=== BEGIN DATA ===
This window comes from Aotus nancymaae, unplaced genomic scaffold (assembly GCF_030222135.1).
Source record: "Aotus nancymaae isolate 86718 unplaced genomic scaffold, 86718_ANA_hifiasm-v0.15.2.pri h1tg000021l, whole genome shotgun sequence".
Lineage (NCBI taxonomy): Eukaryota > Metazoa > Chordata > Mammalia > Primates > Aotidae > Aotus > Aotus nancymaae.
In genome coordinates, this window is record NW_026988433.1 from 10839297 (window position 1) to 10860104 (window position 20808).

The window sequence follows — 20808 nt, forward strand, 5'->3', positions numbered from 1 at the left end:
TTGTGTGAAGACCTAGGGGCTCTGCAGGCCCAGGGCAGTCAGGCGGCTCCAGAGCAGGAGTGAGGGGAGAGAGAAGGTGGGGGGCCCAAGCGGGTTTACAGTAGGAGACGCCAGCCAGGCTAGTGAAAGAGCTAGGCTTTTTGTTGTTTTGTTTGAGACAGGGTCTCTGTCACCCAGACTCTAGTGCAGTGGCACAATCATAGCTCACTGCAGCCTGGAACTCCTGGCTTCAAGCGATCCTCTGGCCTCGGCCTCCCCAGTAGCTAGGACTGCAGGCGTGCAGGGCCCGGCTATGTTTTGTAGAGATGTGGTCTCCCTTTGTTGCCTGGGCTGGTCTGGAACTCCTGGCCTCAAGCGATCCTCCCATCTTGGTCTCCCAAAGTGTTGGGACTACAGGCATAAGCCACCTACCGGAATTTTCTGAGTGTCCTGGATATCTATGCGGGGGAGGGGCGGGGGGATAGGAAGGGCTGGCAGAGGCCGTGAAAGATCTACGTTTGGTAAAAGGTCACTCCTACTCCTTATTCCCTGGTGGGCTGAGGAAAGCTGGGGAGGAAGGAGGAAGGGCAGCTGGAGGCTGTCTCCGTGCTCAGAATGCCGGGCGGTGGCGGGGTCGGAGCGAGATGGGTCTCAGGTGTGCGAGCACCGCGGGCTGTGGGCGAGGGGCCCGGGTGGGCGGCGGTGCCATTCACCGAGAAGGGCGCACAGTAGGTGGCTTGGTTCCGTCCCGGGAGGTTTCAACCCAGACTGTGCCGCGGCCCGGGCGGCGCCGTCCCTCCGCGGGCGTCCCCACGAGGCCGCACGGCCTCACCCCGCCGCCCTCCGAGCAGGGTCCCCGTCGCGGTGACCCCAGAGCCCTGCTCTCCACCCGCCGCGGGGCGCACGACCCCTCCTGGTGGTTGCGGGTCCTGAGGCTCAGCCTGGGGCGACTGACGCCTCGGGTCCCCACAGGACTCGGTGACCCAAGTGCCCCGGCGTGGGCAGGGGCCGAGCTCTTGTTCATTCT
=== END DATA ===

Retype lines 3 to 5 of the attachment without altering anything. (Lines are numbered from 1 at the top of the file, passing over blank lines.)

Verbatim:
Lineage (NCBI taxonomy): Eukaryota > Metazoa > Chordata > Mammalia > Primates > Aotidae > Aotus > Aotus nancymaae.
In genome coordinates, this window is record NW_026988433.1 from 10839297 (window position 1) to 10860104 (window position 20808).

The window sequence follows — 20808 nt, forward strand, 5'->3', positions numbered from 1 at the left end: